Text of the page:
Gastric cancer, or stomach cancer, refers to cancer that originates from the stomach lining. The cancer can invade or metastasize to involve other parts of the body such as the lymph nodes, lungs, liver, and bones. The commonest cause of gastric cancer is infection due to Helicobacter pylori bacteria. This accounts for more than 60 percent of gastric cancer cases. Besides H. pylori infections, other risk factors of gastric cancer include genetic, smoking, obesity, and dietary factors like the consumption of pickled vegetables, salted fish and meats, and smoked meats. Approximately 10 percent of cases have positive family history while 1 to 3 percent are due to genetically inherited syndromes such as hereditary diffuse gastric cancer.
Most stomach cancers are gastric carcinomas that can be divided into various subtypes. A diagnosis of gastric cancer can be made via a biopsy performed during endoscopy. Medical imaging also helps to determine if the cancer has spread. Since gastric cancer is especially common in South Korea and Japan, screening for gastric cancer in these regions is often recommended. Recommendations to help decrease the risk of gastric cancer include smoking cessation; however, the impact on risk reduction of dietary changes is uncertain. There is also evidence suggesting the treatment of H. pylori infections decreases the risk of gastric cancer. In most cases, early treatment results in remission. Treatment often includes radiation therapy, chemotherapy, surgery, and targeted therapy.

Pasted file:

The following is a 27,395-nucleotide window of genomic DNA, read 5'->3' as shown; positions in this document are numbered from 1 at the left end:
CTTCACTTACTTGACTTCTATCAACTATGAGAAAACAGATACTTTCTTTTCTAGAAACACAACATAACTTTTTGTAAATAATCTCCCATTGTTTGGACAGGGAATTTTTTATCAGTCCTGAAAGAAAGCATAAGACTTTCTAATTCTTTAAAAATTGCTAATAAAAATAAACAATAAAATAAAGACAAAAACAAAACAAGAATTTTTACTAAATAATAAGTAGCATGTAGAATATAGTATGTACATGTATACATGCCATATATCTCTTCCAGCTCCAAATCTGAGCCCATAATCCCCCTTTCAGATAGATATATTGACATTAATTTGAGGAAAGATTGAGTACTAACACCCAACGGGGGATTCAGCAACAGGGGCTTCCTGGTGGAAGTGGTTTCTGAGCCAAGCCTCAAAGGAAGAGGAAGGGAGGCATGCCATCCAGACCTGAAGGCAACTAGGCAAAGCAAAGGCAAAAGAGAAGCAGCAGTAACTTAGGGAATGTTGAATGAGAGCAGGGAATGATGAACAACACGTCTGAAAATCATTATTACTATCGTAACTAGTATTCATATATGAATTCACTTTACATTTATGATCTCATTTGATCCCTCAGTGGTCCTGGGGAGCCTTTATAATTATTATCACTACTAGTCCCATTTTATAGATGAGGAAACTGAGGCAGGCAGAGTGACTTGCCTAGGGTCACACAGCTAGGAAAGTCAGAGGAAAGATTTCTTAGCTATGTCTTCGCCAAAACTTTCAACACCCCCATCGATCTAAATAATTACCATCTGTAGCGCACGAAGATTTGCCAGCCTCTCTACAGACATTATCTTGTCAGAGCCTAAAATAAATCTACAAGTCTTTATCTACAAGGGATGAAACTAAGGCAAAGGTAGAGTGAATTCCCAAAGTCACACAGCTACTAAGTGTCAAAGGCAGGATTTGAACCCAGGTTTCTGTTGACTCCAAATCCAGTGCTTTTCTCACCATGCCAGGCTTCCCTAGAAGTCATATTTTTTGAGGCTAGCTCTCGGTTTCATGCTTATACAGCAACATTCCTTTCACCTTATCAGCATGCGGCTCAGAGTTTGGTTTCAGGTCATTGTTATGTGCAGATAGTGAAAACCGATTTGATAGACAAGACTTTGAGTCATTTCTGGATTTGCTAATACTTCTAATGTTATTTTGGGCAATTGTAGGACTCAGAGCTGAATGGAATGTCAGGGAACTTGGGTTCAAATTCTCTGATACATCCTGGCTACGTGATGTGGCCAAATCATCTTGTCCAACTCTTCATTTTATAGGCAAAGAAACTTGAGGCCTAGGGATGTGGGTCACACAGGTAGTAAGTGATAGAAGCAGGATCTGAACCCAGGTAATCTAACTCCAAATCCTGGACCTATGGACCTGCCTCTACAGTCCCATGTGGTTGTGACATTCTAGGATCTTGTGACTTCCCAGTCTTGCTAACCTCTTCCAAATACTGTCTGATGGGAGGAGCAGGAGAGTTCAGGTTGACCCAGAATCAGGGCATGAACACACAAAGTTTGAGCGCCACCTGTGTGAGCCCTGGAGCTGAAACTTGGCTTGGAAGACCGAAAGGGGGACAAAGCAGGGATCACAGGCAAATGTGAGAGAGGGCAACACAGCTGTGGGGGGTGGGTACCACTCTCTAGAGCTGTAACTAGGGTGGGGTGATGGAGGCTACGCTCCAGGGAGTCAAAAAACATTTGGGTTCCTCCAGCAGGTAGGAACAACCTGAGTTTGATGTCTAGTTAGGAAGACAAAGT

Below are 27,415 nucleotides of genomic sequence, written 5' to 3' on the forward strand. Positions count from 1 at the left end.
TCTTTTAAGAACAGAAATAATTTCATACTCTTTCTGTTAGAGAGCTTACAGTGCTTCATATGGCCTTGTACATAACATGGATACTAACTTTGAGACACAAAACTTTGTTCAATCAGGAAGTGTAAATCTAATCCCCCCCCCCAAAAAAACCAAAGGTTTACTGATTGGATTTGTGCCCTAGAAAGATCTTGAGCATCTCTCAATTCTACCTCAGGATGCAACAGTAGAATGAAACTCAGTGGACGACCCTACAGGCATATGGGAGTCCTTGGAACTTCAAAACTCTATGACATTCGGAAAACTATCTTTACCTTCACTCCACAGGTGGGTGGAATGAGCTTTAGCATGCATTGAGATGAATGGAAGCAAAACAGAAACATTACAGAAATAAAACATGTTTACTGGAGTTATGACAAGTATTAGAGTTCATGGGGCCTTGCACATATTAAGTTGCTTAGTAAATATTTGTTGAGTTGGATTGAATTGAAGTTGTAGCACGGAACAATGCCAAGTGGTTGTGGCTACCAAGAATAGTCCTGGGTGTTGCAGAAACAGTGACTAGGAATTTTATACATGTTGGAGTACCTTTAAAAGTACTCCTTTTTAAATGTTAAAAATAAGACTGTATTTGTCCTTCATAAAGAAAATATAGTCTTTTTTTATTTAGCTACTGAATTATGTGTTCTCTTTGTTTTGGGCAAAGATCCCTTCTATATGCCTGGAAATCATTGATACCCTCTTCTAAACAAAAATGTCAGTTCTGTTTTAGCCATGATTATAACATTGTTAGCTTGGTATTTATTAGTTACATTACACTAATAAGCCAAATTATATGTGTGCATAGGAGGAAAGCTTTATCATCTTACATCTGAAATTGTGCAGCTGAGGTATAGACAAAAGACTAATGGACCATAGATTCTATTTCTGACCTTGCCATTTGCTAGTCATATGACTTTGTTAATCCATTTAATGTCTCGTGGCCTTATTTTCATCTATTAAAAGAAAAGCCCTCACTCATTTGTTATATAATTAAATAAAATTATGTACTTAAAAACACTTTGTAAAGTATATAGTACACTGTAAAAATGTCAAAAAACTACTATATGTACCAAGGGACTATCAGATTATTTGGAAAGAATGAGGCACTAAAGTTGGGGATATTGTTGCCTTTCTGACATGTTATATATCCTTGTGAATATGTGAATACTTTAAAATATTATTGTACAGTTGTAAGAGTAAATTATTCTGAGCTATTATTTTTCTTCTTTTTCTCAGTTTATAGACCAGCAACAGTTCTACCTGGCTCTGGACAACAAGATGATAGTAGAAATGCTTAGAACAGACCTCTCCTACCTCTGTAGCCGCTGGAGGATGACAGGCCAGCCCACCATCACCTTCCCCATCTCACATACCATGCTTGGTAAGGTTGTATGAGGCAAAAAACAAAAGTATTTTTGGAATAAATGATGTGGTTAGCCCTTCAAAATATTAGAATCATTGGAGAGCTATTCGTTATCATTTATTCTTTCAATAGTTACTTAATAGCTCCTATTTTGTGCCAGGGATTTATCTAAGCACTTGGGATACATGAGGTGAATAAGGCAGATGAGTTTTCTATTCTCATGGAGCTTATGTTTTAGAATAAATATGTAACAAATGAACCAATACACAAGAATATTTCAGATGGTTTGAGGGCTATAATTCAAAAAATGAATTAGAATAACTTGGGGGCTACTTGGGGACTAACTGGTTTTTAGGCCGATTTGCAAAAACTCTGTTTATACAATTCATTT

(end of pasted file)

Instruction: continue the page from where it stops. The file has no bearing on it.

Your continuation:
Outcomes of gastric cancer are often poor. This is due to most individuals who present with the condition often having an advanced case of the disease. The overall relative survival rate in the United States was 31 percent (2008-2014) while South Korea has a rate of 65 percent. The higher survival rate in South Korea can be attributed to their rigorous screening program. Globally, in 2018 (according to WHO) gastric cancer is the 6th most common cancer and the 3rd leading cause of death due to cancer. Gastric cancer is also twice as common in males compared to females, and the medium age of diagnosis is 68 years.
Symptom #1: Indigestion
Indigestion, or dyspepsia, occurs when digestion is impaired. Individuals experiencing indigestion will feel nauseous, have abdominal pain and abdominal fullness, and belch. There may also be early satiety. It is most commonly due to gastroesophageal reflux disease or gastritis.
In some patients, indigestion may occur in peptic ulcer disease or gastric cancer. Individuals over the age of 55 that start experiencing dyspepsia, should consult a physician in order to rule out more serious causes.